Hello guys,
Just encountered this: Erlang/OTP 18 [erts7.0.3] [source5991161] [64bit] [smp:8:8] [asyncthreads:10] [hipe] [kernelpoll:false]
Eshell V7.0.3 (abort with ^G)
1> F = fun(_) > true end.
#Fun<erl_eval.6.54118792>
2> K = fun(Elem) > Elem > 3 end.
#Fun<erl_eval.6.54118792>
3> lists:dropwhile(F, [1,2,3,4,5]).
[]
4> lists:dropwhile(K, [1,2,3,4,5]).
[1,2,3,4,5]
Is this behavior expected? Am I missing something?
Cheers, Fxmy.
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You probably should be using lists:filter for K, or better yet a list comprehension. lists:dropwhile will stop processing as soon as K returns false.
Sergej
Hello guys, Just encountered this: Erlang/OTP 18 [erts7.0.3] [source5991161] [64bit] [smp:8:8] [asyncthreads:10] [hipe] [kernelpoll:false]
Eshell V7.0.3 (abort with ^G)
1> F = fun(_) > true end.
#Fun<erl_eval.6.54118792>
2> K = fun(Elem) > Elem > 3 end.
#Fun<erl_eval.6.54118792>
3> lists:dropwhile(F, [1,2,3,4,5]).
[]
4> lists:dropwhile(K, [1,2,3,4,5]).
[1,2,3,4,5]
Is this behavior expected? Am I missing something?
Cheers,
Fxmy.
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Hello,
This is correct behavior.
http://erldocs.com/17.5/stdlib/lists.html?i=1&search=lists:drop#dropwhile/2"Drops elements Elem from List1 while Pred(Elem) returns true and returns the remaining list."
Your first case: the predicate return true, empty list is the correct result.
Your second case: the predicate return false for the first element, remaining list is returned.
 Dmitry
> On Feb 21, 2016, at 2:39 PM, fxmy wang < [hidden email]> wrote:
>
> Hello guys,
>
> Just encountered this:
> Erlang/OTP 18 [erts7.0.3] [source5991161] [64bit] [smp:8:8] [asyncthreads:10] [hipe] [kernelpoll:false]
>
> Eshell V7.0.3 (abort with ^G
> )
>
> 1> F = fun(_) > true end
> .
>
> #Fun<erl_eval.6.54118792
> >
>
> 2> K = fun(Elem) > Elem > 3 end
> .
>
> #Fun<erl_eval.6.54118792
> >
>
> 3> lists:dropwhile(F, [1,2,3,4,5
> ]).
> []
>
> 4> lists:dropwhile(K, [1,2,3,4,5
> ]).
> [
> 1,2,3,4,5
> ]
>
> Is this behavior expected?
> Am I missing something?
>
>
>
>
>
>
> Cheers,
>
>
> Fxmy.
>
> _______________________________________________
> erlangquestions mailing list
> [hidden email]
> http://erlang.org/mailman/listinfo/erlangquestions_______________________________________________
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In reply to this post by Jesper Louis Andersen2
On 2016年2月21日 日曜日 14:36:05 Jesper Louis Andersen wrote:
> On Sun, Feb 21, 2016 at 1:39 PM, fxmy wang < [hidden email]> wrote:
>
> > Is this behavior expected?
>
>
> yes. To make it explicit:
>
> In lists:dropwhile(fun(E) > E > 3 end, [1,2,3,4,5]), we first check if 1 >
> 3. This is false, so we stop dropping and return the remainder of the list,
> which is [1,2,3,4,5].
Hi Fxmy.
To follow up with a counter example:
1> J = fun(Z) > Z < 3 end.
#Fun<erl_eval.6.54118792>
2> lists:dropwhile(J, [1,2,3,4,5]).
[3,4,5]
Compare that with yours:
2> K = fun(Elem) > Elem > 3 end.
#Fun<erl_eval.6.54118792>
4> lists:dropwhile(K, [1,2,3,4,5]).
[1,2,3,4,5]
And now an example over a valley:
3> Q = fun(Z) > Z > 3 end.
#Fun<erl_eval.6.54118792>
4> lists:dropwhile(Q, [5,4,3,2,1,2,3,4,5]).
[3,2,1,2,3,4,5]
Just like it says on the box.
Craig
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On 22/02/16 1:39 am, fxmy wang wrote:
K = fun (E) > E > 3 end.
lists:dropwhile(K, [1,2,3,4,5]).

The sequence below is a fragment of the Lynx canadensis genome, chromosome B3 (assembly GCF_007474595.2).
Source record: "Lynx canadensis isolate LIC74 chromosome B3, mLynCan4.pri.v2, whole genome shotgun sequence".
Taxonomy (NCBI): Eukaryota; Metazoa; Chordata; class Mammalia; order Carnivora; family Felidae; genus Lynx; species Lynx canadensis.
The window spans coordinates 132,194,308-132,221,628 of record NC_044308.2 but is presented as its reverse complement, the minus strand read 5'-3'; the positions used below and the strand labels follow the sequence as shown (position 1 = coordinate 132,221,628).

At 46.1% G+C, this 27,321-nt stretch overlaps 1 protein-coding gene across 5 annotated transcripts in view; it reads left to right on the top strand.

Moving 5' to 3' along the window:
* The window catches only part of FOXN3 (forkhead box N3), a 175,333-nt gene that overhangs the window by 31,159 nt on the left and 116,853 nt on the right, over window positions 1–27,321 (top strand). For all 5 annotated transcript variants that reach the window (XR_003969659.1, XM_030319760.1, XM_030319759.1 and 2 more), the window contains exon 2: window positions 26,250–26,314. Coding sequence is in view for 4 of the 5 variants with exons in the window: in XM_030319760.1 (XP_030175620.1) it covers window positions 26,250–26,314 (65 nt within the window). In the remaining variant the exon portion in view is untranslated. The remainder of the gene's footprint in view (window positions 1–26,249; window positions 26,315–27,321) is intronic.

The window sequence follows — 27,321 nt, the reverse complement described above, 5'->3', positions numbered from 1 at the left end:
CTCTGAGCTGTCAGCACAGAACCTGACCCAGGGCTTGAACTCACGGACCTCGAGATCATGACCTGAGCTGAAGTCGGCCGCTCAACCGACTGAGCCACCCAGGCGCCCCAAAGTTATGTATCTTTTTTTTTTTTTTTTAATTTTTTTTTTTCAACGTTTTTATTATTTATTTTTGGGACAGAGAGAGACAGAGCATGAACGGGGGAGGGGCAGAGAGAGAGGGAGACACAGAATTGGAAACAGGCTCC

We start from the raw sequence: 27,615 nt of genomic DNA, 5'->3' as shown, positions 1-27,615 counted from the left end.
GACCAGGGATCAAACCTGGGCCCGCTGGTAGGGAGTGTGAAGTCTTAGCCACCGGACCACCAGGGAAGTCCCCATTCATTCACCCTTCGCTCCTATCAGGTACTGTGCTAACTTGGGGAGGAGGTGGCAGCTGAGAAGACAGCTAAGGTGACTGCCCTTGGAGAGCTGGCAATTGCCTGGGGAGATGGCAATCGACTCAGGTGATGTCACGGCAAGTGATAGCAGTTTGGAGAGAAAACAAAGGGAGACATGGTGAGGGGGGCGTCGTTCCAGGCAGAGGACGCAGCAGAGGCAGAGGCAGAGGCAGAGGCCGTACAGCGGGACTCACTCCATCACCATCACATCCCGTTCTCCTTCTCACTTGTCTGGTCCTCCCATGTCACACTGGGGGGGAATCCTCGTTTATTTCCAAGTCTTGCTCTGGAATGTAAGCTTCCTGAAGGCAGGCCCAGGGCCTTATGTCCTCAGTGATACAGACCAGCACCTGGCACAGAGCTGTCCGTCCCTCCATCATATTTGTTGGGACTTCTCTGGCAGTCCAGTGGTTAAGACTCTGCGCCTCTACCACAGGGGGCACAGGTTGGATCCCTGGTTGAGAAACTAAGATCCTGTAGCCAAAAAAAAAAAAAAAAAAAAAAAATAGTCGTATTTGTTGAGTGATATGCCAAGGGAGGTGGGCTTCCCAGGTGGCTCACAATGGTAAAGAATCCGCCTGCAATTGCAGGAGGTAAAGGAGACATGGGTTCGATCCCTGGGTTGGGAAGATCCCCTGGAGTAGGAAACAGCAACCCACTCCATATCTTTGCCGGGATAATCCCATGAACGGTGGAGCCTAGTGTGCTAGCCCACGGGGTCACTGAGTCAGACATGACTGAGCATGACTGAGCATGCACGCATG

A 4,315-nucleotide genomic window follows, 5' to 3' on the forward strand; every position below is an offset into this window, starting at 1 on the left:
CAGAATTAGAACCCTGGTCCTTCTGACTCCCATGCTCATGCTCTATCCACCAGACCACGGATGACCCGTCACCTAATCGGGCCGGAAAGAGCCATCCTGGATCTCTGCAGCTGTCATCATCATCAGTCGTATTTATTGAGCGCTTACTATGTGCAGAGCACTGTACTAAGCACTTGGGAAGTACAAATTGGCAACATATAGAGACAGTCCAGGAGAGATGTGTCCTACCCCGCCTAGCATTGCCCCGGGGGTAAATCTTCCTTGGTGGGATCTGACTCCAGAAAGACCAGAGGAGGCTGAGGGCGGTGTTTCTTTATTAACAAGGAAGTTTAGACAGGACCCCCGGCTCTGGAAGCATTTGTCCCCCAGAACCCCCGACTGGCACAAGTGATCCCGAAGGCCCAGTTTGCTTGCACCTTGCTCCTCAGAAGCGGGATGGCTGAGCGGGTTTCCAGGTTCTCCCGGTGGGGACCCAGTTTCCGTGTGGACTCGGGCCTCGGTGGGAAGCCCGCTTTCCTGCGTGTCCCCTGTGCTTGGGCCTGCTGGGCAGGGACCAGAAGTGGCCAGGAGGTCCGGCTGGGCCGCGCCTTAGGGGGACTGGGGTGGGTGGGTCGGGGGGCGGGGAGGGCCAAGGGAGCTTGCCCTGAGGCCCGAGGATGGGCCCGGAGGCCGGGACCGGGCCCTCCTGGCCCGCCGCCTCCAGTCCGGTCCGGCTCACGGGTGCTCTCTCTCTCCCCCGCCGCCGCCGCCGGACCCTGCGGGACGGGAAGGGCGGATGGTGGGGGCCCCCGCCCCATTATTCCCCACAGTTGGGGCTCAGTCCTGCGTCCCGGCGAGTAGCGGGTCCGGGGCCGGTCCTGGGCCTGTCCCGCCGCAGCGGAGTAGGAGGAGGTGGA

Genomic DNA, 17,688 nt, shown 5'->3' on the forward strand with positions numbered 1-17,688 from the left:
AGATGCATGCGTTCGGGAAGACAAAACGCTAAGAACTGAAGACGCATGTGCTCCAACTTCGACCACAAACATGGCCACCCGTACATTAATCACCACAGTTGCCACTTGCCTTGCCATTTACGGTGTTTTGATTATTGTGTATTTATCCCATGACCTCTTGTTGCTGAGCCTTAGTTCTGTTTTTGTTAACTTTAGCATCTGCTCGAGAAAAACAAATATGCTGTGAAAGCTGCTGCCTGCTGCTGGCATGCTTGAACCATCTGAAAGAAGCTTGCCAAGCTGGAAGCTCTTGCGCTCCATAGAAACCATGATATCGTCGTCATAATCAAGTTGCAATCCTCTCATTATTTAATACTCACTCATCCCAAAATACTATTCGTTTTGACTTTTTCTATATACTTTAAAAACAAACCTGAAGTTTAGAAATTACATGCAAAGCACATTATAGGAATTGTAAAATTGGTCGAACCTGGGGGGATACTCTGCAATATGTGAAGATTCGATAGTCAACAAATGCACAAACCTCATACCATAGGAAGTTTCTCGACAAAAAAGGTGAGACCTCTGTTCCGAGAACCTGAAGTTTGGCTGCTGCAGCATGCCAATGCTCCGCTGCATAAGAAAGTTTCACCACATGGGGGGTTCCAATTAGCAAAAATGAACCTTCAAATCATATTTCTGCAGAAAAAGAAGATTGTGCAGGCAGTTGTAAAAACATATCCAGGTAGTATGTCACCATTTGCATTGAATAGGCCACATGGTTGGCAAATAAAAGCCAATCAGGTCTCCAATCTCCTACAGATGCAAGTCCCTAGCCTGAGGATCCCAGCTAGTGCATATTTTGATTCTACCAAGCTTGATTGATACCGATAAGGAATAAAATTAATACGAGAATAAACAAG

What should we expect that to do?
dropwhile(Test, List) says "throw away the longest prefix
of List such that every element of the prefix satisfies the
Test." What is the longest prefix of [1,2,3,4,5] such that
every element is greater than 3? The empty list. So we
expect the answer [1,2,3,4,5], and indeed, that's what we get.
lists:filter(K, [3,1,4,2,5])
will of course answer [4,5], because filter is defined to look
at all the elements, not just a prefix.
Without looking at the source code, it will be something like
dropwhile(F, L = [XXs]) >
case F(X)
of true > dropwhile(F, Xs)
; false > L
end;
dropwhile(_, L) >
L.
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On 22/02/16 2:40 am, fxmy wang wrote:
> Thanks guys, somehow the doc gives me a feeling that lists:dropwhile
> will scan through all the list no matter Pred(Elem) returns 'true' or
> 'false'. =)
The documentation is unfortunately sparse.
dropwhile(Pred, List1) > List2
Types:
Pred = fun((Elem :: T) > boolean())
List1 = List2 = [T]
T = term()
Drops elements Elem from List1 while Pred(Elem) returns true and returns
the remaining list.
You have to read closely to see the word WHILE there.
For takewhile/2 it's clearer:
takewhile(Pred, List1) > List2
Types:
Pred = fun((Elem :: T) > boolean())
List1 = List2 = [T]
T = term()
Takes elements Elem from List1 while Pred(Elem) returns true, that is,
the function returns the longest prefix of the list for which all
elements satisfy the predicate.
For all L and for all F such that [F(X)  X < L] contains only true
and false,
takewhile(F, L) ++ dropwhile(F, L) == L.
The takewhile and dropwhile functions (why on earth are they not
take_while and drop_while? since when has Erlang runwordstogetherlikeC?)
are not unique to Erlang. For example, in Haskell
> dropWhile (> 3) [1..5]
[1,2,3,4,5]
I propose the following revision to the documentation.
%% dropwhile
Let List == Prefix ++ Suffix where Pred(X) is true for every X in Prefix
and Prefix is as long as possible. dropwhile(Pred, List) returns Prefix.
See takewhile/2.
%% takewhile
Let List == Prefix ++ Suffix where Pred(X) is true for every X in Prefix
and Prefix is as long as possible. takewhile(Pred, List) returns Suffix.
See dropwhile/2.
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